Thread?

Because that’s as good as I can do at the moment. Leave your links and comments and anything else here.

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China’s growth: An economic miracle built on sand? (Not necessarily)

Dror has written another provocative post about China’s economy that is well worth a read, even if I don’t completely agree with him. It’s about an issue many of us reflexively shy away from, i.e., the true sustainability of China’s boom, and the West’s refusal to acknowledge the possibility that much of the boom is smoke and mirrors. As Dror points out, there seems to be something irrational about leading economists writing in all seriousness about a recovery, for example, in China’s real estate industry when so many huge half-built and empty new structures dot the skylines of most of its cities (Chongqing seems to take the cake for this one but Beijing seems determined to catch up). And yet new malls and luxury housing are still being built left and right. Should they count as proof of China’s booming construction business and overall growth? In manufacturing, over-production and sometimes really bad production (dry wall and melamine toothpaste) are often par for the course, though on paper the results may look impressive – people are employed, factories are busy, production is rising.

On the other hand, China’s manufacturing has gone far beyond shoes and toys and they now make most of the electronics we’re buying, and increasingly the more complex items like sophisticated semiconductors. Many of their factories are truly world class (and I know, many are not). They seem to be serious about correcting their environmental mess (if not, they’re doomed). The infrastructure improvements in many Chinese cities are as impressive as America’s. And while I agree with Dror that consumer spending won’t start until the masses are assured they don’t need to save every cent for healthcare and education costs, there’s still a massive amount of money being spent here by a rising middle class. While the dream of 1.2 billion customers is exactly that, a dream and a fantasy, even if it’s just 400 million customers it can be one of the world’s most robust markets.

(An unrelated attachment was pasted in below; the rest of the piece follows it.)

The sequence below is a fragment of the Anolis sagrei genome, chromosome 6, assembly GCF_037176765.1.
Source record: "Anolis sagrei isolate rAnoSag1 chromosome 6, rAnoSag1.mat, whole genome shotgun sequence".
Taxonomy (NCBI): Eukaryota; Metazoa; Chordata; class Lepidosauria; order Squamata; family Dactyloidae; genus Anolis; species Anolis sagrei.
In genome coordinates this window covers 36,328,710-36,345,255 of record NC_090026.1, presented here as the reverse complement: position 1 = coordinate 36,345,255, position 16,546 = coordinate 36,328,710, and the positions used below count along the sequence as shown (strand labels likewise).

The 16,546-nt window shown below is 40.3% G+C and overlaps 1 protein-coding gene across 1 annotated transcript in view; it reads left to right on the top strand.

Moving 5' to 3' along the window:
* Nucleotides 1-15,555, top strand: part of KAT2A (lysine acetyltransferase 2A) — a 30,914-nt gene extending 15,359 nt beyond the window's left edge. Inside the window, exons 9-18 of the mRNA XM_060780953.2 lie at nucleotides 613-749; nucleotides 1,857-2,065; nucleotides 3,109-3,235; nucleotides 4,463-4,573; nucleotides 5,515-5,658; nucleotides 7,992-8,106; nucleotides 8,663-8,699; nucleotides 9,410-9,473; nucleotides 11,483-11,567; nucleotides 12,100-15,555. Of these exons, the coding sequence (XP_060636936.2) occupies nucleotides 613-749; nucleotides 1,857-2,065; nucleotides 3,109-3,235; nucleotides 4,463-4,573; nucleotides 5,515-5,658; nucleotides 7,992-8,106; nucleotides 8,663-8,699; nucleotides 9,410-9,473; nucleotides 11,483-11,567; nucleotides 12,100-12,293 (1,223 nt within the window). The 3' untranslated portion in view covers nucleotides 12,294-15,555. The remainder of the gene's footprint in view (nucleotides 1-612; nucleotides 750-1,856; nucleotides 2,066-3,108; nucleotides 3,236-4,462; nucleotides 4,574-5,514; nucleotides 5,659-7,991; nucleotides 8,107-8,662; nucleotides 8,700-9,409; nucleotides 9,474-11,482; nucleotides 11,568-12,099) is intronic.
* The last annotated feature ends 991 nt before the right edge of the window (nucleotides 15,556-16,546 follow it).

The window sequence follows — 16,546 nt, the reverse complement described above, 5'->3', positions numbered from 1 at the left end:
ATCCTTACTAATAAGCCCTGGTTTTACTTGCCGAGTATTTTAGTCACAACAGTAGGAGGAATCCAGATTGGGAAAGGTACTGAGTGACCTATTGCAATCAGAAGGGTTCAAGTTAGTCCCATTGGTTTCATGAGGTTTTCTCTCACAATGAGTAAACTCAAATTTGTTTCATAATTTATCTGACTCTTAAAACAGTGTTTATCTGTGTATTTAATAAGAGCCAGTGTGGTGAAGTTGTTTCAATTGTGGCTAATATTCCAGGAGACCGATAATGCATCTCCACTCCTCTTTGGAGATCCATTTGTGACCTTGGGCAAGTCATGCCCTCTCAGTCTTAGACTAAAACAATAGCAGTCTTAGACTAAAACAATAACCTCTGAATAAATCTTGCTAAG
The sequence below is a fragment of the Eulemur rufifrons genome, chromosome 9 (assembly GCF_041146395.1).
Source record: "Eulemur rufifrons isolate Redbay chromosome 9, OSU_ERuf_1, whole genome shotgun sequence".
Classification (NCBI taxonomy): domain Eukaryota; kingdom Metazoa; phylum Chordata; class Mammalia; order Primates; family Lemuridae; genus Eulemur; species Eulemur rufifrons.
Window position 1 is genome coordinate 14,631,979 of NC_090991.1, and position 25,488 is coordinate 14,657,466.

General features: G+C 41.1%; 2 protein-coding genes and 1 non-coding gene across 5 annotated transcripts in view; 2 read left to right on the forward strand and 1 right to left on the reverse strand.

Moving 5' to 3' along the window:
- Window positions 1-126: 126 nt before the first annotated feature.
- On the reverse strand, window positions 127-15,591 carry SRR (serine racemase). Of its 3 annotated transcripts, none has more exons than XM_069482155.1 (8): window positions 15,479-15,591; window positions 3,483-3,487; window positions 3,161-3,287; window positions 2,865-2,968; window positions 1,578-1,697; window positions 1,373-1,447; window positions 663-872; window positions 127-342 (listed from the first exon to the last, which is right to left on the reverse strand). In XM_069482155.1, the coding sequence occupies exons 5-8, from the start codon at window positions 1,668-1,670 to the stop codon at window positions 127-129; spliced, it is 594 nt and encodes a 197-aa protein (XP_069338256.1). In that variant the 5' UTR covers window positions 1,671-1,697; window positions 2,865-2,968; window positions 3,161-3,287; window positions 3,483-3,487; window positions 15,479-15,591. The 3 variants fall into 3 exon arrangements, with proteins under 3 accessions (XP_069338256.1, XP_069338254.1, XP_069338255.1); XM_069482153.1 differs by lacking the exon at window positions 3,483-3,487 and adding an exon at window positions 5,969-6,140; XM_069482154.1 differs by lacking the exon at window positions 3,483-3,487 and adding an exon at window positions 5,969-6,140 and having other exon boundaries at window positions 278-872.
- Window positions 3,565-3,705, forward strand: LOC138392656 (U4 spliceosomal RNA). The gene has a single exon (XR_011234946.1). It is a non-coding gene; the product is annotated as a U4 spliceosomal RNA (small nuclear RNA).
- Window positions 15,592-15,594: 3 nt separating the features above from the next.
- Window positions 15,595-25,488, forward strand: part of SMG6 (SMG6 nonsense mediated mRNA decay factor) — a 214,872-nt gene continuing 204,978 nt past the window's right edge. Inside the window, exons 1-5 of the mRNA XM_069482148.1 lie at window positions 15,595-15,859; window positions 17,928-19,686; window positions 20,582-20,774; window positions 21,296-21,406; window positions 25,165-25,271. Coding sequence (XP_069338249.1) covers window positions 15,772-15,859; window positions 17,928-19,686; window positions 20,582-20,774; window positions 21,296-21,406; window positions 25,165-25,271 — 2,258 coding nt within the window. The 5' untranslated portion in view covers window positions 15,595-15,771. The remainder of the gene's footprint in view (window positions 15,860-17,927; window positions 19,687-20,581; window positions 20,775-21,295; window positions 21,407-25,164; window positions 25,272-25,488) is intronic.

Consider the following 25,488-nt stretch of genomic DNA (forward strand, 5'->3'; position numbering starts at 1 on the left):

We all know the downside, the environment, the impossible problems, the corruption and the crimes of the government. But there is still enough change and progress that is real here to justify a lot of attention from the West, and everywhere else. As I quoted James Kynge in an earlier post:

It must be said that from a global perspective, China’s emergence is of enormous economic benefit. The value created by the release of 400 million people from poverty, the migration of over 120 million from farms where they perhaps raised chickens to factories where they churn out electronics, the quantum leap in educational standards for tens of millions of children, the construction of a first-class infrastructure, the growth of over 40 cities with populations of over a million, the commercialization of housing and the vaulting progress up the technology ladder have helped unleash one of the greatest ever surges in general prosperity.

Before anyone jumps on the quote with evidence to the contrary and the laundry list of reasons why China cannot succeed, please go back and read the entire post – this is one of many quotes, and all those problems are acknowledged. Kynge is not looking at China like a wide-eyed and naive child, and he sees much of what Dror sees. But he believes China will continue to “shake the world.” And “shaking the world” is not necessarily a good thing; in fact, it can be pretty awful. But China has the leverage, the tenacity, the ambition and the government coffers (and government protectionism) to shake the world for many years to come, so I suggest we get used to it and think about how to deal with it rather than denying it.

A part of me says those husks of buildings looming over us and the warehouses full of unbought refrigerators and dysfunctional state-owned businesses that employ millions of unnecessary workers – it all has to catch up with them and plunge them into a far worse crisis than they expect. Like China’s recently collapsed “modern art” industry, I see many, many of bubbles in Chinese construction and manufacturing. The structural deficiencies in the Chinese system are as deep and as many as the structural flaws in the Three Gorges Dam. But at least for now, the dam keeps operating, and China does too.